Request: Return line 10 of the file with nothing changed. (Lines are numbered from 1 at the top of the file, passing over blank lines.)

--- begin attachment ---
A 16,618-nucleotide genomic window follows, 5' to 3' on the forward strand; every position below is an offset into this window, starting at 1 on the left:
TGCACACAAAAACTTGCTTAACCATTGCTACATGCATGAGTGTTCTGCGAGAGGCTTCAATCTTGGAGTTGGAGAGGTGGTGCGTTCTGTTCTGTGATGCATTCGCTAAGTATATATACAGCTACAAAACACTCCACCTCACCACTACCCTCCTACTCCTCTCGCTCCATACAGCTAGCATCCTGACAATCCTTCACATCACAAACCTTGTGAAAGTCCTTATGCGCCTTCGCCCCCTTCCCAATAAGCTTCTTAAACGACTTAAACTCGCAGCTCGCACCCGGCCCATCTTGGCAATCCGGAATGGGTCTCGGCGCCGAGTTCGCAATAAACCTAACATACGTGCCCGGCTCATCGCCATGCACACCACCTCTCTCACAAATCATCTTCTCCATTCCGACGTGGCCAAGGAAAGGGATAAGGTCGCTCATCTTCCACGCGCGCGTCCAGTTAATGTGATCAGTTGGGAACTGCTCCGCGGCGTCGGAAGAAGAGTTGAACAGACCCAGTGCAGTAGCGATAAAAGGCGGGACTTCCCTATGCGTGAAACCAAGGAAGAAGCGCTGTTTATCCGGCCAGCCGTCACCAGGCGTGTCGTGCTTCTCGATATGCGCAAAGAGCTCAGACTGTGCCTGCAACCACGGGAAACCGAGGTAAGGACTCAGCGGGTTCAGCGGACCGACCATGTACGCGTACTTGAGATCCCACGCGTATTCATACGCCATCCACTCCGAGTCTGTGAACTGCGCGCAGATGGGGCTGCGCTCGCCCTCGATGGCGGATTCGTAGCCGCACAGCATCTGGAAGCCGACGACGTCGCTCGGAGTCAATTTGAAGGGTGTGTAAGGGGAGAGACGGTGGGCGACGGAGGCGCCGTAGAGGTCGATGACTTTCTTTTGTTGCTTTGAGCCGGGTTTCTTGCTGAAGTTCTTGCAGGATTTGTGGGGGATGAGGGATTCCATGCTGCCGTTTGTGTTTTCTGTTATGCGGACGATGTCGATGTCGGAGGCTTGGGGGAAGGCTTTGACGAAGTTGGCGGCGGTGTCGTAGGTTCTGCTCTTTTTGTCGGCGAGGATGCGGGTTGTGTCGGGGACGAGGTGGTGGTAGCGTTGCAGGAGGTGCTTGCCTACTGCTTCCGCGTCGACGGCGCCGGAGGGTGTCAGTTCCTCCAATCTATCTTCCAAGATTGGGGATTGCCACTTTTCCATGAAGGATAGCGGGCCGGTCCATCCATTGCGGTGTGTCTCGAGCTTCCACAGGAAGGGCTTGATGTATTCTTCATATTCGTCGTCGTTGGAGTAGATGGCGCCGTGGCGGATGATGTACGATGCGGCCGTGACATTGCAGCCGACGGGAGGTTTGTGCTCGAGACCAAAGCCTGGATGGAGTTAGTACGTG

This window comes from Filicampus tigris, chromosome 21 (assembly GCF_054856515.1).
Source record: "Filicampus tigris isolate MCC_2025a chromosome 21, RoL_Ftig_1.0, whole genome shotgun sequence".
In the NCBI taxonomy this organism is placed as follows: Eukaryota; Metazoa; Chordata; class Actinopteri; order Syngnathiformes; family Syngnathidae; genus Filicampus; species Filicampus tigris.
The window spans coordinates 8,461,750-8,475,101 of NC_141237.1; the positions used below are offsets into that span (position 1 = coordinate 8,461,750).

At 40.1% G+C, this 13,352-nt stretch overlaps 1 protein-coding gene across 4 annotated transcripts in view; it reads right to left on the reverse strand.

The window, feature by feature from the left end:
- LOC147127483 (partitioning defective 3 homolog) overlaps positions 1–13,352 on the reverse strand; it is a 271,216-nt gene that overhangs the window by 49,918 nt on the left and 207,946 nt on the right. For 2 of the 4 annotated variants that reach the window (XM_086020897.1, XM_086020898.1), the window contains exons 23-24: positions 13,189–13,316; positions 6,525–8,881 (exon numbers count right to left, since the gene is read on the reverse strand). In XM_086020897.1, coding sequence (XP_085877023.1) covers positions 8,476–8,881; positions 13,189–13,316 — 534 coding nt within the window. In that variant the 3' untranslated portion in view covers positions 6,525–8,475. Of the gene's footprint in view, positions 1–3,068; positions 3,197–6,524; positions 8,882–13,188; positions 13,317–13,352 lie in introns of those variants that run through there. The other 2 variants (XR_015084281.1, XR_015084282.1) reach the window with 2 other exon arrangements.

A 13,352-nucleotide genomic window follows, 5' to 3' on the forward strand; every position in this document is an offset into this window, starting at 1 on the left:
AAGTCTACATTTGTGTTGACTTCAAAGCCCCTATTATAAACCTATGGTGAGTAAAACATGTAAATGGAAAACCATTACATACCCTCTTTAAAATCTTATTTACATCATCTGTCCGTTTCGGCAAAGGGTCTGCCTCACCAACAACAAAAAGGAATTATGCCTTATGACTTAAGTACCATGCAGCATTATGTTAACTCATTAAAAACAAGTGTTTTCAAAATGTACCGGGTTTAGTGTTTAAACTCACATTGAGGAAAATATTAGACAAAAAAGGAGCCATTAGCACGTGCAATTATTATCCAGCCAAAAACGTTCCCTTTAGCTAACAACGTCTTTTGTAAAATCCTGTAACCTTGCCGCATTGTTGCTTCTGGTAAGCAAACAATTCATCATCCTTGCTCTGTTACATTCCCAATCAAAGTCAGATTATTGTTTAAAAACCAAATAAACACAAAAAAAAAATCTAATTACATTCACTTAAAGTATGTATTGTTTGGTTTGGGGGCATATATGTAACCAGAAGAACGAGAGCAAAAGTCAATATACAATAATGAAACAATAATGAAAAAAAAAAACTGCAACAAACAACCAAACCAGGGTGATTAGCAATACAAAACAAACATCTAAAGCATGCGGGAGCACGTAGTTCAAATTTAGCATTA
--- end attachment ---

A 13,352-nucleotide genomic window follows, 5' to 3' on the forward strand; every position in this document is an offset into this window, starting at 1 on the left: